The biggest takeaway from the minutes of the Monetary Policy Committee (MPC) is the fear expressed by several members that India’s GDP growth may be gone for more than just a year.
This is the first time experts in official circles are acknowledging that the damage to the economy goes beyond the current year and can indeed mean the 7 percent average of the last two decades is gone for a few years.
Sample this: “The damage is so deep and extensive that India’s potential output has been pushed down, and it will take years to repair,“ writes Michael Patra MPC member and an RBI DG.
As he explains, “the destruction of economic activity by COVID-19 and ensuing lockdowns is much more deleterious in terms of loss of basic livelihood, economic security, health and confidence than the range of estimates/projections of GDP... suggest.”
While the blow to health and confidence is global, the other RBI DG and MPC member Janak Raj explains how severely India’s investment capability has been damaged.
Raj said there are three reasons investment demands will be hit.
One, given the collapse in demand, excess capacity is likely to be created in many sectors. "This, combined with huge uncertainty about future demand, both domestic and external, is likely to hamper new investments in the private sector."
Two, financing of investment activity – from own sources due to a decline in profitability or by borrowing due to weak balance sheets – will also be a challenge.
Three, Raj wrote that the focus of government spending, both by the Centre and the States, will also be on revenue expenditure than on capital expenditure.
"For all these reasons, investment activity, which contracted in last two quarters, is expected to be severely hit, going forward,” he said.
Janak Raj’s worry about a long-term investment drought gives reasons to believe that India’s potential to grow has been hit; and such potential can’t be built in a year.
The other RBI member in the MPC, governor Shaktikanta Das himself is more restrained, saying that the demand side will continue to weigh heavily on economic activity for "some time to come".
The RBI governor added that “overall, the GDP growth in 2020-21 is estimated to remain in negative territory; the pace of recovery will be contingent upon the containment of the pandemic and how quickly social distancing/lockdown measures are phased out."
None of these may be new to professional forecasters, but as the first official admission of damage to India’s longer-term potential, these minutes are important. They are in sharp contrast to the PM’s statement at the CII that “getting growth back wont be so tough”!
Incidentally, external member R Dholakia actually worried about even a negative nominal growth, not just real GDP contraction:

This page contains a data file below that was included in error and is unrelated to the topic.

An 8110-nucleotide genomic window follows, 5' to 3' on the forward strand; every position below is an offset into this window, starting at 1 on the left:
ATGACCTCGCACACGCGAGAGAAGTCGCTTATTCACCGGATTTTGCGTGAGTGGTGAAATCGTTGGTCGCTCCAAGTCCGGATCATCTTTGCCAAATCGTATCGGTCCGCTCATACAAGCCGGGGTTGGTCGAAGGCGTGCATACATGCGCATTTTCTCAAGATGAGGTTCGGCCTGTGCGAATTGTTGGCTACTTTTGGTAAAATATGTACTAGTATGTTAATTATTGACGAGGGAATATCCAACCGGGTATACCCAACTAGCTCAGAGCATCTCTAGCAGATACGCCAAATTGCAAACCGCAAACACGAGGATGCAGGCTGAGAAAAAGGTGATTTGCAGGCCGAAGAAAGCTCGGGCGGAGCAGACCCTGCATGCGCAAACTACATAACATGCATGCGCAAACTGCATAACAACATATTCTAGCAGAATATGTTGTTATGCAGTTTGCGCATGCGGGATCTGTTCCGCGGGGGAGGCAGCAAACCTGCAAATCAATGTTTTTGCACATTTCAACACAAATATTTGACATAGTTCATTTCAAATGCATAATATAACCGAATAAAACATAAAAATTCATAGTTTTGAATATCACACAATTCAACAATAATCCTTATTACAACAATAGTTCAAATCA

“Even the nominal GDP growth may slip into the negative zone. There are all symptoms of a recession – fall in aggregate demand, negative real growth and high unemployment”, he wrote.
The second major takeaway from the RBI members is their plea that the government capitalise the banks.
“Given the enormity of a collapse in demand, the need is to move ahead full throttle to ease financing conditions further so as to revive consumption and revitalize investment,” explains the governor.
”Since banks are the key players in financing consumption and investment, it is also imperative that they remain adequately capitalised," he argues.
Janak Raj echoes the governor's views: "For monetary policy actions to transmit fully to the credit market, it is important that banks remain well-capitalised. Only banks with strong balance sheets could be expected to support lending activity as and when credit demand picks up.”
How low can interest rates go
A third point that stood out is that the external members are conscious of their inflation mandate and this gives the impression there they don’t see too much space for rate cuts.
Even the usually dovish Dholakia says: "Although the real policy rate in most other comparator countries is zero or negative, in India it is not only positive but relatively very high at around 1.2 to 1.6 percent. I believe that the real policy rate needs to be kept positive but not so high under the present conditions."
Dholakia expects CPI to fall to around 3 percent by end-2020. Assuming he thinks 0.5% is the ideal real rate, then according to one of the MPC's most dovish members, the repo can at best be cut by another 50 bps down to 3.5 percent!
Chetan Ghate, of course, worried about the sharp spike in inflation expectations.
What MPC didn't discuss
Finally, no member raised or tackled the issue of the large government borrowing and hence direct monetization of deficit by the RBI.
Nor did anyone speak about the fragility of the financial sector. Perhaps these will come up in the next MPC, which may be the second last policy for the 3 external members. Their term expires in September.